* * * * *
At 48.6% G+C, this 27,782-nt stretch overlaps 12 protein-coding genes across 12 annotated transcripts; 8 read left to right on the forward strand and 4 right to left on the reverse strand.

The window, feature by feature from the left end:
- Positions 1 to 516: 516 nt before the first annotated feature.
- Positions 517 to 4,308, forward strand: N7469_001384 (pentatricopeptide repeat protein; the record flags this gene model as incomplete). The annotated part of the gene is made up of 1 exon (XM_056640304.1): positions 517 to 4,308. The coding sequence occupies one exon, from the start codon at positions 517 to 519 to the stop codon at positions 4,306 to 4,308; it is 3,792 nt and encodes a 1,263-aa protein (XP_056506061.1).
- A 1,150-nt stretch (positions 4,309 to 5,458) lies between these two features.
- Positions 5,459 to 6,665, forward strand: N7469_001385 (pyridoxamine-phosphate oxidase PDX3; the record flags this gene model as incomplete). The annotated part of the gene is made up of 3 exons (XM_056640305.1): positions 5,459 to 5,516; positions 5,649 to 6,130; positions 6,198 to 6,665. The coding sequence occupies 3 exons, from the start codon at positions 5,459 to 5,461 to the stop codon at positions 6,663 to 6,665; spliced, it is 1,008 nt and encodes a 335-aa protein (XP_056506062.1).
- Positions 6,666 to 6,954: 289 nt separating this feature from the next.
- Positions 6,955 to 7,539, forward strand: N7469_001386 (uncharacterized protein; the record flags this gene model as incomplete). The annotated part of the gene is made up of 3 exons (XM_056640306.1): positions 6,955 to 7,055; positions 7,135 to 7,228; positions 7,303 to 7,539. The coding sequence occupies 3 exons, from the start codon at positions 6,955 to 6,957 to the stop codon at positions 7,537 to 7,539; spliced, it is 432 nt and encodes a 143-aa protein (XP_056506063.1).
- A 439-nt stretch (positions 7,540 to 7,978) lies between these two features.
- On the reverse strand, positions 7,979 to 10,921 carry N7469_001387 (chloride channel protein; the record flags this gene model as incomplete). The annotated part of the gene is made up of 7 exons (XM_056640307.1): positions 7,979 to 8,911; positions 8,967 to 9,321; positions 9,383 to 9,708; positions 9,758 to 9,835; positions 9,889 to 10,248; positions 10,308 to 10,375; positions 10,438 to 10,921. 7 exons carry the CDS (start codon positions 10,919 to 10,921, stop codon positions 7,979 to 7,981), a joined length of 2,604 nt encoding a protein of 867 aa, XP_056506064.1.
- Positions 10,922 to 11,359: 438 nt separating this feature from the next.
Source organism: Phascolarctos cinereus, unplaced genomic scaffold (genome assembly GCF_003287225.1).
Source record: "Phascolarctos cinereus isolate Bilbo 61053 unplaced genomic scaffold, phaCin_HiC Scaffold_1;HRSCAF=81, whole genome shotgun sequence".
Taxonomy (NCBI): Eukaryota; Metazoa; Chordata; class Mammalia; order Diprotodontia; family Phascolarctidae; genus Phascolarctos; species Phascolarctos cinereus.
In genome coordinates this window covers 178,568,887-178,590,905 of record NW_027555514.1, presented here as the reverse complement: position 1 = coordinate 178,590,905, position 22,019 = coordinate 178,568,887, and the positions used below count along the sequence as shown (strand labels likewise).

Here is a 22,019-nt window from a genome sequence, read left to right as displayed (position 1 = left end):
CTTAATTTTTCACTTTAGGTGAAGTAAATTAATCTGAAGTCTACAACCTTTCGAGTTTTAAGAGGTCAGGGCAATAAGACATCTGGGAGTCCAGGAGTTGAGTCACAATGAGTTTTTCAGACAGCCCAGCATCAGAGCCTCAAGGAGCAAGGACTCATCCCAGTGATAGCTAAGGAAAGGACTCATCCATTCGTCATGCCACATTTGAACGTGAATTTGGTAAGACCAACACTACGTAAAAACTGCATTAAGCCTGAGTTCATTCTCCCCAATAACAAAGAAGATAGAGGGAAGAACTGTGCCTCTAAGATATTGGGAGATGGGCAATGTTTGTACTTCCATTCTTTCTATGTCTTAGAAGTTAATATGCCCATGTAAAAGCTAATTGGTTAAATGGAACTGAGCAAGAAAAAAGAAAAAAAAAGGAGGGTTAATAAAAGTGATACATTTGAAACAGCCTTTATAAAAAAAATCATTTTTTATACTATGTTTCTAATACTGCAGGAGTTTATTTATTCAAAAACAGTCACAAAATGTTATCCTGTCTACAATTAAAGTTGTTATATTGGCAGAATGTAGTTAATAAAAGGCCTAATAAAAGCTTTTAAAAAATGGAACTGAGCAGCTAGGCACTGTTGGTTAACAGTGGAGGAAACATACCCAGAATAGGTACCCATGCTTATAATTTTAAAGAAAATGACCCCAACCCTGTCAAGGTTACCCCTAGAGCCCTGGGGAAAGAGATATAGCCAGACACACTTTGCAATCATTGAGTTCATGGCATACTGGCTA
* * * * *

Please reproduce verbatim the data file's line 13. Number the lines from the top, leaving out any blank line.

Source record: "Phascolarctos cinereus isolate Bilbo 61053 unplaced genomic scaffold, phaCin_HiC Scaffold_1;HRSCAF=81, whole genome shotgun sequence".